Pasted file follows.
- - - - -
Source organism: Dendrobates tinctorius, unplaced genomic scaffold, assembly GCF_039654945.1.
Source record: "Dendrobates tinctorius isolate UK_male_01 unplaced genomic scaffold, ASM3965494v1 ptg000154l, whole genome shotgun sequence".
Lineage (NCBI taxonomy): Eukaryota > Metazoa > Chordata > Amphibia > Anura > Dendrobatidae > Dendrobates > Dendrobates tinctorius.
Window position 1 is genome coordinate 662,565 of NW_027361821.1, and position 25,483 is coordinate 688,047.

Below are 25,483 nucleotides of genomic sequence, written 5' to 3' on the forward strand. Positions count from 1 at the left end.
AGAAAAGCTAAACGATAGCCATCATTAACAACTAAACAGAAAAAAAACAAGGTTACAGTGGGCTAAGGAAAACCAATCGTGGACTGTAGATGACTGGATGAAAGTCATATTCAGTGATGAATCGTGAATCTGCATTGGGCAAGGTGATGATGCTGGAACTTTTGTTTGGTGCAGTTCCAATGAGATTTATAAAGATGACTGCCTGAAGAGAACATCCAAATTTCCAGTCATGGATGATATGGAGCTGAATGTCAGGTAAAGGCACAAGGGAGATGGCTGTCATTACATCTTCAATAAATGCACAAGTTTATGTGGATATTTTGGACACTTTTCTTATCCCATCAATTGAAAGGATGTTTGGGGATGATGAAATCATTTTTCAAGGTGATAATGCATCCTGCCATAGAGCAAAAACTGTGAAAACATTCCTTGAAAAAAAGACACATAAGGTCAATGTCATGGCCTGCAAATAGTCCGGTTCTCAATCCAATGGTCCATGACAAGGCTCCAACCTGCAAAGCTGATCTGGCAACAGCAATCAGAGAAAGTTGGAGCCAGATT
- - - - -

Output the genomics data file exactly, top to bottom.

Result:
Source organism: Dendrobates tinctorius, unplaced genomic scaffold, assembly GCF_039654945.1.
Source record: "Dendrobates tinctorius isolate UK_male_01 unplaced genomic scaffold, ASM3965494v1 ptg000154l, whole genome shotgun sequence".
Lineage (NCBI taxonomy): Eukaryota > Metazoa > Chordata > Amphibia > Anura > Dendrobatidae > Dendrobates > Dendrobates tinctorius.
Window position 1 is genome coordinate 662,565 of NW_027361821.1, and position 25,483 is coordinate 688,047.

Below are 25,483 nucleotides of genomic sequence, written 5' to 3' on the forward strand. Positions count from 1 at the left end.
AGAAAAGCTAAACGATAGCCATCATTAACAACTAAACAGAAAAAAAACAAGGTTACAGTGGGCTAAGGAAAACCAATCGTGGACTGTAGATGACTGGATGAAAGTCATATTCAGTGATGAATCGTGAATCTGCATTGGGCAAGGTGATGATGCTGGAACTTTTGTTTGGTGCAGTTCCAATGAGATTTATAAAGATGACTGCCTGAAGAGAACATCCAAATTTCCAGTCATGGATGATATGGAGCTGAATGTCAGGTAAAGGCACAAGGGAGATGGCTGTCATTACATCTTCAATAAATGCACAAGTTTATGTGGATATTTTGGACACTTTTCTTATCCCATCAATTGAAAGGATGTTTGGGGATGATGAAATCATTTTTCAAGGTGATAATGCATCCTGCCATAGAGCAAAAACTGTGAAAACATTCCTTGAAAAAAAGACACATAAGGTCAATGTCATGGCCTGCAAATAGTCCGGTTCTCAATCCAATGGTCCATGACAAGGCTCCAACCTGCAAAGCTGATCTGGCAACAGCAATCAGAGAAAGTTGGAGCCAGATT